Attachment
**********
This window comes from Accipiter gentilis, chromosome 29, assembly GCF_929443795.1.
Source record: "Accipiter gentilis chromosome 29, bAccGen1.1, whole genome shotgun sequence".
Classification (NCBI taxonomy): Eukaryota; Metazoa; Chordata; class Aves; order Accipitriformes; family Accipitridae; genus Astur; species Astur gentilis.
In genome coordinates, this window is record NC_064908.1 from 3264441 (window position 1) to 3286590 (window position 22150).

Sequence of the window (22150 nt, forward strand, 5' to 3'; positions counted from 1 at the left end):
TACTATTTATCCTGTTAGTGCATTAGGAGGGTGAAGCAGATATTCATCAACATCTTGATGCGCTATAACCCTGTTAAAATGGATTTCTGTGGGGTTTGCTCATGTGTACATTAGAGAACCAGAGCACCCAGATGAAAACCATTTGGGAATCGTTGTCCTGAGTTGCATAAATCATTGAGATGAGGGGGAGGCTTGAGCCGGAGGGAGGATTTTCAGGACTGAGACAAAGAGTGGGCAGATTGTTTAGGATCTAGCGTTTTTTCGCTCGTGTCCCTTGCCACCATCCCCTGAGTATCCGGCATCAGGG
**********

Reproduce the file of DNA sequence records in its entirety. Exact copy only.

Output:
This window comes from Accipiter gentilis, chromosome 29, assembly GCF_929443795.1.
Source record: "Accipiter gentilis chromosome 29, bAccGen1.1, whole genome shotgun sequence".
Classification (NCBI taxonomy): Eukaryota; Metazoa; Chordata; class Aves; order Accipitriformes; family Accipitridae; genus Astur; species Astur gentilis.
In genome coordinates, this window is record NC_064908.1 from 3264441 (window position 1) to 3286590 (window position 22150).

Sequence of the window (22150 nt, forward strand, 5' to 3'; positions counted from 1 at the left end):
TACTATTTATCCTGTTAGTGCATTAGGAGGGTGAAGCAGATATTCATCAACATCTTGATGCGCTATAACCCTGTTAAAATGGATTTCTGTGGGGTTTGCTCATGTGTACATTAGAGAACCAGAGCACCCAGATGAAAACCATTTGGGAATCGTTGTCCTGAGTTGCATAAATCATTGAGATGAGGGGGAGGCTTGAGCCGGAGGGAGGATTTTCAGGACTGAGACAAAGAGTGGGCAGATTGTTTAGGATCTAGCGTTTTTTCGCTCGTGTCCCTTGCCACCATCCCCTGAGTATCCGGCATCAGGG